Microsoft Publisher Turns Small-Business Owner’s Desperation Into Delight

REDMOND, Wash., Jan. 22, 2001 — After his in-house graphic designer quit, Tim Schultz, vice president of Sarahs Attic, a small business in Chesaning, Mich. that offers gifts, collectibles and home d

Schultz found Microsoft Publisher extremely versatile.
“Its the word processor of choice for us because it allows you to integrate pictures, text and numbers,”
Schultz said.
“If you use Microsoft Word, youre somewhat confined to words; if you use Microsoft Excel, youre somewhat confined to numbers; but, if you use Microsoft Publisher, you can combine the best of all worlds.”

A business desktop publishing program, Microsoft Publisher 2000 is designed for people at companies like Sarahs Attic who choose to create their own marketing materials without the help of a professional designer. Its also intended for larger companies that prefer to keep the design of their marketing materials in-house. Publisher 2000 offers everything from step-by-step wizards that help users set up their publications to IntelliSense-based features, such as smart objects that recognize the users needs and automatically provide the desired result. As a component of the Microsoft Office suite of products, Publisher employs a familiar user interface that adds to its ease-of-use.

“Publisher 2000 helps business owners project a professional image for their businesses by simplifying the way they create their marketing materials,”
said Katie Jordan, product manager for Microsoft Publisher.
“By providing them with intuitive, automated design expertise, design guidance and easy-to-use page layout tools, Publisher 2000 allows businesspeople to focus their energy on their customers rather than on preparing marketing materials.”

Schultz especially appreciated the way Publisher 2000 allowed him and his staff to easily integrate items such as graphs, pictures and text from other Microsoft programs within the Microsoft Office suite of products.
“I didnt like the complexities of the PageMaker program,”
Schultz said,
“but I thought we had to use it. Then, I found out through researching Publisher 2000 on my own that commercial printers would be able to print from Publisher 2000 files because of the features Microsoft had put into the program.”

With the additional features to support commercial printing, including 4-color separation and spot color printing, as well as tools to help a prepress professional output files, Microsoft has added commercial printing functionality to Publisher 2000. Microsoft also created the Publisher Service Provider Program, which provides users with a way to easily locate and make use of printers and copy shops accepting customer files created in Microsoft Publisher. According to Jordan, more than 5,000 printers in the United States and Canada are part of this program, and users can locate them from the Publisher Web site.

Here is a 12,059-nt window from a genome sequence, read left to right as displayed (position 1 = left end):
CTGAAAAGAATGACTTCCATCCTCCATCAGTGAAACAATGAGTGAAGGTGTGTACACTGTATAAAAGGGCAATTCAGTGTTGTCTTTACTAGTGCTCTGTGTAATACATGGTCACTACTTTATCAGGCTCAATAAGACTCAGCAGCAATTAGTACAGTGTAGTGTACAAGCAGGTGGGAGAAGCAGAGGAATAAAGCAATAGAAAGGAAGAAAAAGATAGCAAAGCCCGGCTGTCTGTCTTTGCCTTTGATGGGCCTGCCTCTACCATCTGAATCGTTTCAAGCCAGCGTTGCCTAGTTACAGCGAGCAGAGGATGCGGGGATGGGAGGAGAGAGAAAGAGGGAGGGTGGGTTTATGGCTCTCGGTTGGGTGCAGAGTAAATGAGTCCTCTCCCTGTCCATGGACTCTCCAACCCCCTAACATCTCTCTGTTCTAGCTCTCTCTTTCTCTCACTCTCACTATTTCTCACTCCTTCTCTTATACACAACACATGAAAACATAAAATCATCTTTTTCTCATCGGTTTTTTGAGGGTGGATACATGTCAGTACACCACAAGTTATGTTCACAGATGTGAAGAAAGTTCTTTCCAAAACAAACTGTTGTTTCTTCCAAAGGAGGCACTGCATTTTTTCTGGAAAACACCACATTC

Schultz printer, Nathan Brady, vice president of information technology with TBF Graphics, admits that he was skeptical of Microsoft Publisher at first and that Schultz had to talk him into trying the latest version. He was pleasantly surprised with Publisher 2000, and ran into only one small problem in printing the 88-page full-color catalog for Sarahs Attic.
“The staff at Sarahs Attic forgot to send us one font that we needed,”
Brady said.
“That was the only problem we encountered, which is extraordinary for an 88-page full-color catalog.”

As a commercial printer, Bradys favorite feature introduced in Publisher 2000 is the Pack and Go Wizard. This wizard is designed to package the Publisher file, TrueType fonts and graphics — all essential to successfully printing a customer file — across multiple disks for efficient transfer to a local copy shop or commercial printer. It is designed to correct errors such as forgetting to bring in a necessary font. In fact, Brady added, had Schultz and the staff at Sarahs Attic used the Pack and Go Wizard when they submitted their catalog, the omission of a font would have been corrected automatically.

“One of our greatest challenges is educating our clients who are submitting documents as to what needs to come with the electronic file,”
Brady said.
“The Pack and Go feature helps wrap it up for them without us having to get involved as much.”

Since 1991, Microsoft Publisher has been available for small-business owners and home-based business users who want to design their own sales and marketing materials. Today, more than 6 million customers worldwide use Publisher.

“A lot of companies are standardizing on Microsoft Office, and with Publisher 2000 available in several of the Office suites I think that the market is going to expand quite a bit,”
Brady predicted.
“Well be seeing more and more of this type of work created with Microsoft Publisher.”

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